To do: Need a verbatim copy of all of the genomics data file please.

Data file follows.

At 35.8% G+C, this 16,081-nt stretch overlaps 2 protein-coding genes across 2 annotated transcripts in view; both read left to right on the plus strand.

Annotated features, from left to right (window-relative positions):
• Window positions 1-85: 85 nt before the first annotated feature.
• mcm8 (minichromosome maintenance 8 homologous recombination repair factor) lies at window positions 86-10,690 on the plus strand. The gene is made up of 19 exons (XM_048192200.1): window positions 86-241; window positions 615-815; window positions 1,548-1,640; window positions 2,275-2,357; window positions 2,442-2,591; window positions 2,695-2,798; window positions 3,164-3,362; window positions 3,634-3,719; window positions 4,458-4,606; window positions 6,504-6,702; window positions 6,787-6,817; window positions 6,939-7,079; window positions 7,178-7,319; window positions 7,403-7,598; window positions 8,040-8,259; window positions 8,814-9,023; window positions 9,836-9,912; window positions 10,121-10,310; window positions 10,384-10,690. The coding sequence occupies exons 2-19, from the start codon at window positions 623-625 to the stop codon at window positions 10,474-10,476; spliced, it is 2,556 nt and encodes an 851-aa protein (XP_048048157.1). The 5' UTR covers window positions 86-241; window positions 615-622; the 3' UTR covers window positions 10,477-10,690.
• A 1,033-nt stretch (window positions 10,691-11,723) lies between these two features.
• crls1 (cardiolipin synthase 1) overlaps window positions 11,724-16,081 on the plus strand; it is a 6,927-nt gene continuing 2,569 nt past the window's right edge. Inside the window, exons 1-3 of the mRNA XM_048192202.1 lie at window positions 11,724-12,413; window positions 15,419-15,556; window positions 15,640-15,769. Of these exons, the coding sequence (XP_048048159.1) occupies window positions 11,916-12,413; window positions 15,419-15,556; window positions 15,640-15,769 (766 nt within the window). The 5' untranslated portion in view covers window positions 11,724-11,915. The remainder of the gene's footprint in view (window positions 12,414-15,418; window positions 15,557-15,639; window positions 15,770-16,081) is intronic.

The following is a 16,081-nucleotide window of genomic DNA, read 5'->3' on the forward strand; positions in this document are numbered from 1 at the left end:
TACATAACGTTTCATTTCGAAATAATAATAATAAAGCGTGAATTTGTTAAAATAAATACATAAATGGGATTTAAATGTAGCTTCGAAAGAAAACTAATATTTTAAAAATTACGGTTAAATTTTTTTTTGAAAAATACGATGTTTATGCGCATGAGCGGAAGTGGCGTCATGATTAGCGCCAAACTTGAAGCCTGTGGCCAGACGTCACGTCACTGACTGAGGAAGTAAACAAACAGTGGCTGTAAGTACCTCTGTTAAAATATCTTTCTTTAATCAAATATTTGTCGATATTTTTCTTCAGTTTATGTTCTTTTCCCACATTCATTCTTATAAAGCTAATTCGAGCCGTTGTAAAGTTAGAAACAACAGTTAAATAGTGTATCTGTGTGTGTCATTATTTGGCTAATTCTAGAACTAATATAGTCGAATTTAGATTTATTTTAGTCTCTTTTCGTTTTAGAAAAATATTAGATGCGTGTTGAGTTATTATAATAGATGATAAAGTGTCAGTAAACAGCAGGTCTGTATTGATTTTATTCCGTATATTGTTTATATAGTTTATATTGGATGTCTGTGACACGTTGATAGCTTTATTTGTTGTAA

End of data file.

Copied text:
At 35.8% G+C, this 16,081-nt stretch overlaps 2 protein-coding genes across 2 annotated transcripts in view; both read left to right on the plus strand.

Annotated features, from left to right (window-relative positions):
• Window positions 1-85: 85 nt before the first annotated feature.
• mcm8 (minichromosome maintenance 8 homologous recombination repair factor) lies at window positions 86-10,690 on the plus strand. The gene is made up of 19 exons (XM_048192200.1): window positions 86-241; window positions 615-815; window positions 1,548-1,640; window positions 2,275-2,357; window positions 2,442-2,591; window positions 2,695-2,798; window positions 3,164-3,362; window positions 3,634-3,719; window positions 4,458-4,606; window positions 6,504-6,702; window positions 6,787-6,817; window positions 6,939-7,079; window positions 7,178-7,319; window positions 7,403-7,598; window positions 8,040-8,259; window positions 8,814-9,023; window positions 9,836-9,912; window positions 10,121-10,310; window positions 10,384-10,690. The coding sequence occupies exons 2-19, from the start codon at window positions 623-625 to the stop codon at window positions 10,474-10,476; spliced, it is 2,556 nt and encodes an 851-aa protein (XP_048048157.1). The 5' UTR covers window positions 86-241; window positions 615-622; the 3' UTR covers window positions 10,477-10,690.
• A 1,033-nt stretch (window positions 10,691-11,723) lies between these two features.
• crls1 (cardiolipin synthase 1) overlaps window positions 11,724-16,081 on the plus strand; it is a 6,927-nt gene continuing 2,569 nt past the window's right edge. Inside the window, exons 1-3 of the mRNA XM_048192202.1 lie at window positions 11,724-12,413; window positions 15,419-15,556; window positions 15,640-15,769. Of these exons, the coding sequence (XP_048048159.1) occupies window positions 11,916-12,413; window positions 15,419-15,556; window positions 15,640-15,769 (766 nt within the window). The 5' untranslated portion in view covers window positions 11,724-11,915. The remainder of the gene's footprint in view (window positions 12,414-15,418; window positions 15,557-15,639; window positions 15,770-16,081) is intronic.

The following is a 16,081-nucleotide window of genomic DNA, read 5'->3' on the forward strand; positions in this document are numbered from 1 at the left end:
TACATAACGTTTCATTTCGAAATAATAATAATAAAGCGTGAATTTGTTAAAATAAATACATAAATGGGATTTAAATGTAGCTTCGAAAGAAAACTAATATTTTAAAAATTACGGTTAAATTTTTTTTTGAAAAATACGATGTTTATGCGCATGAGCGGAAGTGGCGTCATGATTAGCGCCAAACTTGAAGCCTGTGGCCAGACGTCACGTCACTGACTGAGGAAGTAAACAAACAGTGGCTGTAAGTACCTCTGTTAAAATATCTTTCTTTAATCAAATATTTGTCGATATTTTTCTTCAGTTTATGTTCTTTTCCCACATTCATTCTTATAAAGCTAATTCGAGCCGTTGTAAAGTTAGAAACAACAGTTAAATAGTGTATCTGTGTGTGTCATTATTTGGCTAATTCTAGAACTAATATAGTCGAATTTAGATTTATTTTAGTCTCTTTTCGTTTTAGAAAAATATTAGATGCGTGTTGAGTTATTATAATAGATGATAAAGTGTCAGTAAACAGCAGGTCTGTATTGATTTTATTCCGTATATTGTTTATATAGTTTATATTGGATGTCTGTGACACGTTGATAGCTTTATTTGTTGTAA